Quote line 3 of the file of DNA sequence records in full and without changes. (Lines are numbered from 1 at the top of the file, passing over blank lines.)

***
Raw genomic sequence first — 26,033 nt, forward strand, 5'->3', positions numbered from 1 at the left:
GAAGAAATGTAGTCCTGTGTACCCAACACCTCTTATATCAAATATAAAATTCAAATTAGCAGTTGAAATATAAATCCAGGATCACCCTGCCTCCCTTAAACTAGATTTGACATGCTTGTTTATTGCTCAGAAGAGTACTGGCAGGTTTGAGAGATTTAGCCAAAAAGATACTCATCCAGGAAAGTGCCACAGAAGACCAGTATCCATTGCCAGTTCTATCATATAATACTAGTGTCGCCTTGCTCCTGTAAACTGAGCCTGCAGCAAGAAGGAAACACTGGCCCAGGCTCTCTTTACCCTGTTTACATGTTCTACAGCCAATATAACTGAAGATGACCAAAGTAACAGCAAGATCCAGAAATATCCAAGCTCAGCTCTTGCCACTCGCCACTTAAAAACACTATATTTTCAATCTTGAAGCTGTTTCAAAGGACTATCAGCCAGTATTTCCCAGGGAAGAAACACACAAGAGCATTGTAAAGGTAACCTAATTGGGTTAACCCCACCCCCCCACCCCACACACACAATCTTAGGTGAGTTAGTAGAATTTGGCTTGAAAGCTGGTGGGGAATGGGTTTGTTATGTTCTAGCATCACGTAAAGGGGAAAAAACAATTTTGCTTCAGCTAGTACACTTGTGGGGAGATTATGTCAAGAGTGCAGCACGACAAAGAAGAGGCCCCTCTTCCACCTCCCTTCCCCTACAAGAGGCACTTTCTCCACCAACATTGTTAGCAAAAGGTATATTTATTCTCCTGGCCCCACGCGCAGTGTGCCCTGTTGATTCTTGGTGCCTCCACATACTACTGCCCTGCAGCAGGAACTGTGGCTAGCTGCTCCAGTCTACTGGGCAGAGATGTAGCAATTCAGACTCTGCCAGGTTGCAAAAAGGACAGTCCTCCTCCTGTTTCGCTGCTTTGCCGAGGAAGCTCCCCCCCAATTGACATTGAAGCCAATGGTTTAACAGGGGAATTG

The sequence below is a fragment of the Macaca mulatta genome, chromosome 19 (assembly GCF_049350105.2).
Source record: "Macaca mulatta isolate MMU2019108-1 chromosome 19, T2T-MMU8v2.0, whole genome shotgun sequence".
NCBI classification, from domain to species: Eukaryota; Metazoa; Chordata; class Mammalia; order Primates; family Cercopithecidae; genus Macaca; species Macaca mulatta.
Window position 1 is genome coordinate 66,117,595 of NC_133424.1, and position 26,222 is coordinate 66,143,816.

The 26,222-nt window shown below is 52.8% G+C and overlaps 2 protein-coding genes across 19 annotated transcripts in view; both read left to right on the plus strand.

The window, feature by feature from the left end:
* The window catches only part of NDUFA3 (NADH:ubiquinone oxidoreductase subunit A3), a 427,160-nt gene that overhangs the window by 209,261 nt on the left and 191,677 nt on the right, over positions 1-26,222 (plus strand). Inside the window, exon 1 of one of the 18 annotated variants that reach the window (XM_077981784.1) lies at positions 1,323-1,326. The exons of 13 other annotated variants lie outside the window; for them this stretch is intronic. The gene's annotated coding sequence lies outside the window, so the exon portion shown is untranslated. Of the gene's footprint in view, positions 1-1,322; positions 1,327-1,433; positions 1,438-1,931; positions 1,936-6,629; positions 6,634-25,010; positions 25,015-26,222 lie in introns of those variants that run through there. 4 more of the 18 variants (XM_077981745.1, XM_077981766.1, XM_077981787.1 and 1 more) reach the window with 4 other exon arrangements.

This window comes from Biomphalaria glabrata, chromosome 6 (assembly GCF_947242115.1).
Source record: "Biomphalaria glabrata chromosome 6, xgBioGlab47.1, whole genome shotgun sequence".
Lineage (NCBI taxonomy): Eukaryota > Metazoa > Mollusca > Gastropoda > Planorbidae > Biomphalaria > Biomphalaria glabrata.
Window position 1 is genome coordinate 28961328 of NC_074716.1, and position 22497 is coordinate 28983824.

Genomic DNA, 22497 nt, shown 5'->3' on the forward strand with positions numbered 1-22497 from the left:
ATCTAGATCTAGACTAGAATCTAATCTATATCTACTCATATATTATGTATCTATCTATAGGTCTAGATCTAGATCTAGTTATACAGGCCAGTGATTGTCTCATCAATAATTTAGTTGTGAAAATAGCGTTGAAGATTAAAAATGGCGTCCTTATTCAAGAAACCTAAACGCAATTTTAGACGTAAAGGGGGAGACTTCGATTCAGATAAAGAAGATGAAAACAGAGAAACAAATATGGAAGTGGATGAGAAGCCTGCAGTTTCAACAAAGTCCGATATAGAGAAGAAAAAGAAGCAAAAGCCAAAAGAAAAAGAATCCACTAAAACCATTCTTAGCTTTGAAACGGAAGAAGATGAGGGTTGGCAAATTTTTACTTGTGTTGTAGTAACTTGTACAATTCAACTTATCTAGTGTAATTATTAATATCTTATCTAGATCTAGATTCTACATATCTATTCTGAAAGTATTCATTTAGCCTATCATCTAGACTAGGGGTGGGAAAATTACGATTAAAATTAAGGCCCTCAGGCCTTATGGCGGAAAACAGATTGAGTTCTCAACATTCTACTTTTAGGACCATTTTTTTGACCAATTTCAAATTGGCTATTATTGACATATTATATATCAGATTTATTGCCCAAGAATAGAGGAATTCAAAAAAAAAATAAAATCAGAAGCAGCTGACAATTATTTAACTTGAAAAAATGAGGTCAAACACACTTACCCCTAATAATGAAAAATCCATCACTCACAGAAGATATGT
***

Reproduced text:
The sequence below is a fragment of the Macaca mulatta genome, chromosome 19 (assembly GCF_049350105.2).